New Prime Minister Takes Top Job In Peru


After a crushing vote of “no confidence” in the Peruvian government, Prime Minister Fernando Zavala has stepped down to make way for his successor, Mercedes Araoz. The no-confidence vote passed last week by a 123-4 margin, prompting Zavala to resign along with the 19 members of his cabinet. Though the president reappointed several of those cabinet members two days later, Zavala has not been welcomed back.

The government’s waning popularity has been particularly difficult for President Pedro Pablo Kaczynski, who is responsible for making new appointments all the chaos. In addition to being Prime Minister, Zavala held the position of Finance Minister, indicating the government’s parlous state of affairs. Kuczynski’s approval rating has dropped to 22 percent after only one year in office.

If anyone can save the president’s standing, it’s Mercedes Araoz, the country’s new prime minister. Currently popular, Araoz takes a more moderate line than her predecessor, which may help her win over the country. She is also well placed to broker compromises with the other major party – the Fuerza Popular – which has been holding Kuczynski’s government to ransom. Holding 71 of Congress’s 130 seats, Fuerza Popular blocked many of Zavala’s measures, handicapping the government during its first year of tenure.

Fuerza Popular is led by Keiko Fujimori – a charismatic leader in Congress whose approval ratings hover around the level of Araoz’s. The change in leadership, however, might force Fujimori to make more compromises to avoid seeming too undemocratic and frustrating the now more popular leader.

However, this is by no means certain. Fuerza Popular holds its mandate on a very different line to the social liberals of Kuczynski’s Peruvians for Change Party. Fujimori claims the government is pro-abortion, too friendly towards the LGBT community and exclusionary of those outside the capital Lima. Fujimori is the daughter of a former Peruvian president who is currently in prison for human rights abuses.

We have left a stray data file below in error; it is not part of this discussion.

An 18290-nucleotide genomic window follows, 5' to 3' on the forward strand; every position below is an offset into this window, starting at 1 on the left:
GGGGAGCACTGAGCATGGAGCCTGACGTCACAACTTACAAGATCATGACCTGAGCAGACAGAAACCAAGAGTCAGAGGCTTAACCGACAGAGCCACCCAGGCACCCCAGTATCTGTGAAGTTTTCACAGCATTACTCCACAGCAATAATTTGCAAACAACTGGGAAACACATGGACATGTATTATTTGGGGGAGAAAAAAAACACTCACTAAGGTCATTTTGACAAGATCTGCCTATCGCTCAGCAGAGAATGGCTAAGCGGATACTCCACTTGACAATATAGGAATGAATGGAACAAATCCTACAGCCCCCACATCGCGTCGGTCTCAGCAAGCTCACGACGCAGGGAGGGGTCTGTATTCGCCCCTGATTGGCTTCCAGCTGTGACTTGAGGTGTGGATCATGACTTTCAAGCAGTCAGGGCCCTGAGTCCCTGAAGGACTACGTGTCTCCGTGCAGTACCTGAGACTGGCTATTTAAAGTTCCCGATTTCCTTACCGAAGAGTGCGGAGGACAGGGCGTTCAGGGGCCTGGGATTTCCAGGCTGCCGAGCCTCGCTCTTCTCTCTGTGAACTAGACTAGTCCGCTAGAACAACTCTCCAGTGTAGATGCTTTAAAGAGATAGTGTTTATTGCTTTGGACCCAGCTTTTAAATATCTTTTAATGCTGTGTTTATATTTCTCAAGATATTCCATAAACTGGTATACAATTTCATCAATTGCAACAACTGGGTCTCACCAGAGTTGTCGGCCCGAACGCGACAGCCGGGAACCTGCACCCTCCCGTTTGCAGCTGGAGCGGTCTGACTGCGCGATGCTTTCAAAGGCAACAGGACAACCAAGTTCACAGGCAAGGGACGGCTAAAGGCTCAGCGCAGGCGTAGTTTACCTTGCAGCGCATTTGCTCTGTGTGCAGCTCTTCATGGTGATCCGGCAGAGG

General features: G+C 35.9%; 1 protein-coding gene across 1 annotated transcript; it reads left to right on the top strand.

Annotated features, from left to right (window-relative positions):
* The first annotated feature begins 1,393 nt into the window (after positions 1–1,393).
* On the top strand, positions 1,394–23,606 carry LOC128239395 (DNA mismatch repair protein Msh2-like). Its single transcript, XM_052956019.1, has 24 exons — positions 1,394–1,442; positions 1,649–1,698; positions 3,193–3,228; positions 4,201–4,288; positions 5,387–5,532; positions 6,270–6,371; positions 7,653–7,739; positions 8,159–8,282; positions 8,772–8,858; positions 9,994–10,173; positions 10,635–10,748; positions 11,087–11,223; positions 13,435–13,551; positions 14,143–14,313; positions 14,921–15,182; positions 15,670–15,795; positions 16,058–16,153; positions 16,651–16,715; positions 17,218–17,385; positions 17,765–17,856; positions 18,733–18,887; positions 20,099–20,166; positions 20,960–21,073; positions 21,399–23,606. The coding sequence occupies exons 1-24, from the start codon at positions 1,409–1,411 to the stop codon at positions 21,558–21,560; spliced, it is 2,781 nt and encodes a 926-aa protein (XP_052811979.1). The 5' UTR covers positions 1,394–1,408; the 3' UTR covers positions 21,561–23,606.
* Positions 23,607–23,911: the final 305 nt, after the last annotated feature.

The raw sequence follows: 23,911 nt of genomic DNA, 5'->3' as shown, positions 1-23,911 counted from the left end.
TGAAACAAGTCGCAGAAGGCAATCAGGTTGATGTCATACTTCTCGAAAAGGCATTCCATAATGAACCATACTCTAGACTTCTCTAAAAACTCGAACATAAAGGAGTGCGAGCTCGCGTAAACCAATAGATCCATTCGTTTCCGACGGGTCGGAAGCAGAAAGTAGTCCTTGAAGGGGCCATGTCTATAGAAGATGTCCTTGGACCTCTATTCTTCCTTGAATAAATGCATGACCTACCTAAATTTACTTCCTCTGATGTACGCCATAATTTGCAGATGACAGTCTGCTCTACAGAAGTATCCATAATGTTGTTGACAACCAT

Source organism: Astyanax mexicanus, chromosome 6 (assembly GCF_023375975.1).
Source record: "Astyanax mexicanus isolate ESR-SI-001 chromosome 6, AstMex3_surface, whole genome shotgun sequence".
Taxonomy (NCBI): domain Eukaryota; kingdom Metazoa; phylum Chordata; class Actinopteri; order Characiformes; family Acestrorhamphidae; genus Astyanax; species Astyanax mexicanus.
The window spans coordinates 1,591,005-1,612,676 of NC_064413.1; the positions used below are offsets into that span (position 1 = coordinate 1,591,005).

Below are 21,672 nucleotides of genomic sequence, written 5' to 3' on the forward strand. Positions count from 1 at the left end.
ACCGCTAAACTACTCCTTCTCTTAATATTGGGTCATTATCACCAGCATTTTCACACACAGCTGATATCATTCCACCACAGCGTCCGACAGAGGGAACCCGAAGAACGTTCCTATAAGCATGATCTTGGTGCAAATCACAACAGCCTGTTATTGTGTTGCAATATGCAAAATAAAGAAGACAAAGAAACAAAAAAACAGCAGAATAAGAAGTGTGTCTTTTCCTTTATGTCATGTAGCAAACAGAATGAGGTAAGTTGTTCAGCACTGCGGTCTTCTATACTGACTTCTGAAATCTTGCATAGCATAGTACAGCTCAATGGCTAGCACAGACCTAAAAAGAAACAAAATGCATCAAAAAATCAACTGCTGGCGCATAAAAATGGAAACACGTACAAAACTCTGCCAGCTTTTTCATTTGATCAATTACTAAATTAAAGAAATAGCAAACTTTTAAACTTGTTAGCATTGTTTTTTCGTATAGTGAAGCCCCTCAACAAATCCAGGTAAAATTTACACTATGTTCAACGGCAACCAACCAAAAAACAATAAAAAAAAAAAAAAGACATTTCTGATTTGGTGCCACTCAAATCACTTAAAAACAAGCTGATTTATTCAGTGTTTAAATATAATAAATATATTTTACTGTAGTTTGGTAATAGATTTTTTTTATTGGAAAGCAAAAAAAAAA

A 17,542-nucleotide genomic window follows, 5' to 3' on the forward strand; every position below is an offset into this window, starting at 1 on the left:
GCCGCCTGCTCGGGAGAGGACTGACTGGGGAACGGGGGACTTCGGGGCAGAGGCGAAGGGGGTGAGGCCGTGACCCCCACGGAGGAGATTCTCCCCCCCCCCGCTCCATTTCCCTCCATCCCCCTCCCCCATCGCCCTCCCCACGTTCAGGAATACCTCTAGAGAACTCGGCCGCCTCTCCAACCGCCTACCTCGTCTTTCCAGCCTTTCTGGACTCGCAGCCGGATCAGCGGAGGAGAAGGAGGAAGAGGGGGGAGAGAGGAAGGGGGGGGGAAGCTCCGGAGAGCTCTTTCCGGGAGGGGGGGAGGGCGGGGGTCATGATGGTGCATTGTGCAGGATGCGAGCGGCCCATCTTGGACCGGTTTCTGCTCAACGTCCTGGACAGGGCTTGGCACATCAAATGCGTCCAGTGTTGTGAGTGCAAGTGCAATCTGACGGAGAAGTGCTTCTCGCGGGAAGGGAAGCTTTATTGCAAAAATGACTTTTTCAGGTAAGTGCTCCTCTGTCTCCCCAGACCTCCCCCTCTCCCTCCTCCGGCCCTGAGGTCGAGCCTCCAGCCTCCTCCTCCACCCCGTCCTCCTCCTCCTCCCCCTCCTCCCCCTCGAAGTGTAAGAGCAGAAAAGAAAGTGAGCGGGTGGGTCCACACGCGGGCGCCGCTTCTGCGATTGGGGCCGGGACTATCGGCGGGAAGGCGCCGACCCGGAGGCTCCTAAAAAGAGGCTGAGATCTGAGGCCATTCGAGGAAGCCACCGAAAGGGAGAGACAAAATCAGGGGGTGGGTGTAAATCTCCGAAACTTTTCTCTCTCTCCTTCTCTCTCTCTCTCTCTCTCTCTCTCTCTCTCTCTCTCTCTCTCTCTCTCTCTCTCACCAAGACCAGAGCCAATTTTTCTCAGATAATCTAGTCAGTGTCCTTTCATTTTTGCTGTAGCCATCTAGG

The different lines taken by these two parties clearly shows their latest spat is of international importance. For those watching from abroad, the stability and popularity of a progressive government is of great significance. Peru has not remained unscathed from the corruption scandal ripping through Latin America; just last week a former president was arrested and detained on suspicion of having received $3 million in illegal payments from Brazilian building firm Odebrecht. If the scandal develops in Peru and other senior figures are embroiled, both parties may suffer.

At the moment, Peru is enjoying an expanding economy. With copper prices on the rise, its GDP rose 2.4 percent in the first half of the year. Furthermore, the government has promised to up public spending by 10 percent next year without raising taxes. This promise is sure to be a vote winner, and with Kuczynski’s glowing academic record and hugely successful investment banking career, these might not be empty words. The success of these policies will be enough to make or break this next assemblage of politicians under Kuczynski’s leadership; a liberal and socially inclusive Peru is probably reliant on the maintenance of the current copper prices.

Excluding the possibility of the Odebrecht scandal doing to Peru what it has one to Brazil, this current government is here to stay for the next four years—no matter how many politicians move in and out. Hopefully, Fujimori can cooperate enough to allow Araoz and Kuzcynski to govern and shore up support.